Fearworms ear


fear•worms plural noun /fi(ə)r,wərms/

  1. The literary equivalent of musical earworms.
  2. Lines or stanzas of a horror poem that repeat continuously in a person’s mind.
  3. Imaginative compositions in verse that leave the reader with a lingering feeling of dread.

Bob CabeenSome official stuff about Cabeen: “Robert Payne Cabeen is a screenwriter, artist, and purveyor of narrative horror poetry. His screenwriting credits include Heavy Metal 2000, for Columbia TriStar, Sony Pictures, A Monkey’s Tale, and Walking with Buddha.

As creative director for Streamline Pictures, Robert helped anime pioneer Carl Macek bring Japanese animated features, like Akira and dozens of other classics to a western audience.

Cabeen received a Master of Fine Arts degree from Otis Art Institute, with a dual major in painting and design. Since then, he has combined his interests in the visual arts with screenwriting and story editing for a broad range of entertainment companies including Warner Brothers, Columbia/TriStar, Disney, Sony, Nelvana, and Universal.”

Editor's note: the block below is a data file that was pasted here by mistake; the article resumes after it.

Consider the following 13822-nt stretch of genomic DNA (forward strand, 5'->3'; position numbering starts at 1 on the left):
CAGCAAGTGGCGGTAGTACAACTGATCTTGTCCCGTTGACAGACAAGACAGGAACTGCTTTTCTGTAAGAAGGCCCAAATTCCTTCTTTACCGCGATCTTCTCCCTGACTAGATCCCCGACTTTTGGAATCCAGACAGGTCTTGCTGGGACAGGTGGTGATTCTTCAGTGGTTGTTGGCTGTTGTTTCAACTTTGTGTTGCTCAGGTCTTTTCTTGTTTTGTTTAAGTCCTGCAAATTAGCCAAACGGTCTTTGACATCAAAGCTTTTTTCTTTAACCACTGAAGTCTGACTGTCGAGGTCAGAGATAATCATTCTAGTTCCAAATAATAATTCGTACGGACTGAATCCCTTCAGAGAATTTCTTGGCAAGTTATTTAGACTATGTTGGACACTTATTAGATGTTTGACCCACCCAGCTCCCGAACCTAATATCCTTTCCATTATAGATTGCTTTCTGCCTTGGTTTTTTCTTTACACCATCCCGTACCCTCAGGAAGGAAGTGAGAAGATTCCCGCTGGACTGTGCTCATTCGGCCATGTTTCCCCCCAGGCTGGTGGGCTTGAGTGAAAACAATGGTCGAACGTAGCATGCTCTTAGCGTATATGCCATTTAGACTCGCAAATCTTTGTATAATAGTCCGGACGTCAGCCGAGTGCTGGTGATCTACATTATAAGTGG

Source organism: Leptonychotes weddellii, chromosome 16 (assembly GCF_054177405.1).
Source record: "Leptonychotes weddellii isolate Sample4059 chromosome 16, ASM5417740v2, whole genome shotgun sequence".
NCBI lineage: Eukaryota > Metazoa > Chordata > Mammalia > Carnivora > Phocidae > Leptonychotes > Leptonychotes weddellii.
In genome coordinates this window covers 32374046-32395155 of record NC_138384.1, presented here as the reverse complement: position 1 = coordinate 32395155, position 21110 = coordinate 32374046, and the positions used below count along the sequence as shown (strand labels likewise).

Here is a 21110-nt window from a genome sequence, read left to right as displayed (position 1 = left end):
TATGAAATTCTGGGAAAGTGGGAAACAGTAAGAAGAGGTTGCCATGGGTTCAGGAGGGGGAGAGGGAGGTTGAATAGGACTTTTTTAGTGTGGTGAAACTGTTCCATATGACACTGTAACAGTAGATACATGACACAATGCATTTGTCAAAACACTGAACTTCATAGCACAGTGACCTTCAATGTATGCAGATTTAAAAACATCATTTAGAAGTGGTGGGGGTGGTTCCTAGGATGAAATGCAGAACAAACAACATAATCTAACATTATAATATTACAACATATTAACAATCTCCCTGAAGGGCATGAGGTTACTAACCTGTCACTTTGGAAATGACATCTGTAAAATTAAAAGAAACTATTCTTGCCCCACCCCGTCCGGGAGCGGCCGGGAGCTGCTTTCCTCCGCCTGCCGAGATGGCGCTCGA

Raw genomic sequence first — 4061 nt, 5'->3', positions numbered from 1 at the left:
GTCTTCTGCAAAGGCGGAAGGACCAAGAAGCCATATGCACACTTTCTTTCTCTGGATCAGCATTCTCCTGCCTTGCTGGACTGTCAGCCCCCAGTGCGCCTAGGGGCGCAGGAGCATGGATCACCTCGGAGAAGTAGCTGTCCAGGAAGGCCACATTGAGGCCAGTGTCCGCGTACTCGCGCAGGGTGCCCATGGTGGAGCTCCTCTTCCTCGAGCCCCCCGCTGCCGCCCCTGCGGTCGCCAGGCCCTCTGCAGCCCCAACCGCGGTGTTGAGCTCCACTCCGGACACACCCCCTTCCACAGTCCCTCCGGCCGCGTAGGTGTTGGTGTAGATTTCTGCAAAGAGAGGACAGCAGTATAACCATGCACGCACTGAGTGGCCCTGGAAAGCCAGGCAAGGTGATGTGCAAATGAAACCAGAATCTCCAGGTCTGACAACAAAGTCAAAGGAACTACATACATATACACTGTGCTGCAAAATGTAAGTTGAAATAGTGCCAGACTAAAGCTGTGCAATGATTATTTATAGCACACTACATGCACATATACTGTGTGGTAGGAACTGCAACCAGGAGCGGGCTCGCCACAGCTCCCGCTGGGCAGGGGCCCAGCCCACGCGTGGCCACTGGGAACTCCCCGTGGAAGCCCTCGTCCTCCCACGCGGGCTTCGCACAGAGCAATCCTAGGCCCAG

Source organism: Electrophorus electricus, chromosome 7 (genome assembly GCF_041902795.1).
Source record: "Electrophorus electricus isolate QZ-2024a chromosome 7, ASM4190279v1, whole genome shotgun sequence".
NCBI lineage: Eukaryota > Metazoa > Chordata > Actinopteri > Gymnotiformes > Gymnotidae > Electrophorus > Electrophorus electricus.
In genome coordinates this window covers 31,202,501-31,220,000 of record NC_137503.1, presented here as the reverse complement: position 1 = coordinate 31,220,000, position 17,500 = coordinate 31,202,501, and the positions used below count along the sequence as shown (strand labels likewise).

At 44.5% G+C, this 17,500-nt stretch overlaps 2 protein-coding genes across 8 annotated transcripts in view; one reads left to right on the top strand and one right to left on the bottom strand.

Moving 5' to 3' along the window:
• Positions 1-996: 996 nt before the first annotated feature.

Fearworms contains 12 mostly long poems, all of them narrative in nature and the book comes in at just under 100 pages including all the stuff besides poetry. The poems rhyme and are composed in metered verse. I’ve characterized these poems as “deliciously creepy” and they are. Cabeen writes the sort of horror that fascinates rather than repells. I believe others have said that if you generally don’t like poetry, you may find yourself changing your mind while reading this book. The rhyming verse draws you in making you feel comfortable, even safe because of it and then he whammies you with some truly horrific images to go along with it. Many of his poems tell a disturbing story, full of action and mayhem. “Clowns”, “Dr. Volmer”, and “Krampus Comes to Town” are excellent examples. By following the link you can listen to them and others as narrated by the most perfect voice for these, Robert Neufeld. Cabeen tells me an audio book is also in the works. The two of us talked extensively on the aural nature of poetry, and I think his poetry lends itself perfectly to reading aloud. I’m particularly fond of the android poem “Rule 44”, it being Science Fiction and all and also that I inspired Bob to finish it. It is certainly the most poignant of the collection. A Robot on a survey mission in space longing to sing for his co-astronaut but forbidden to do so: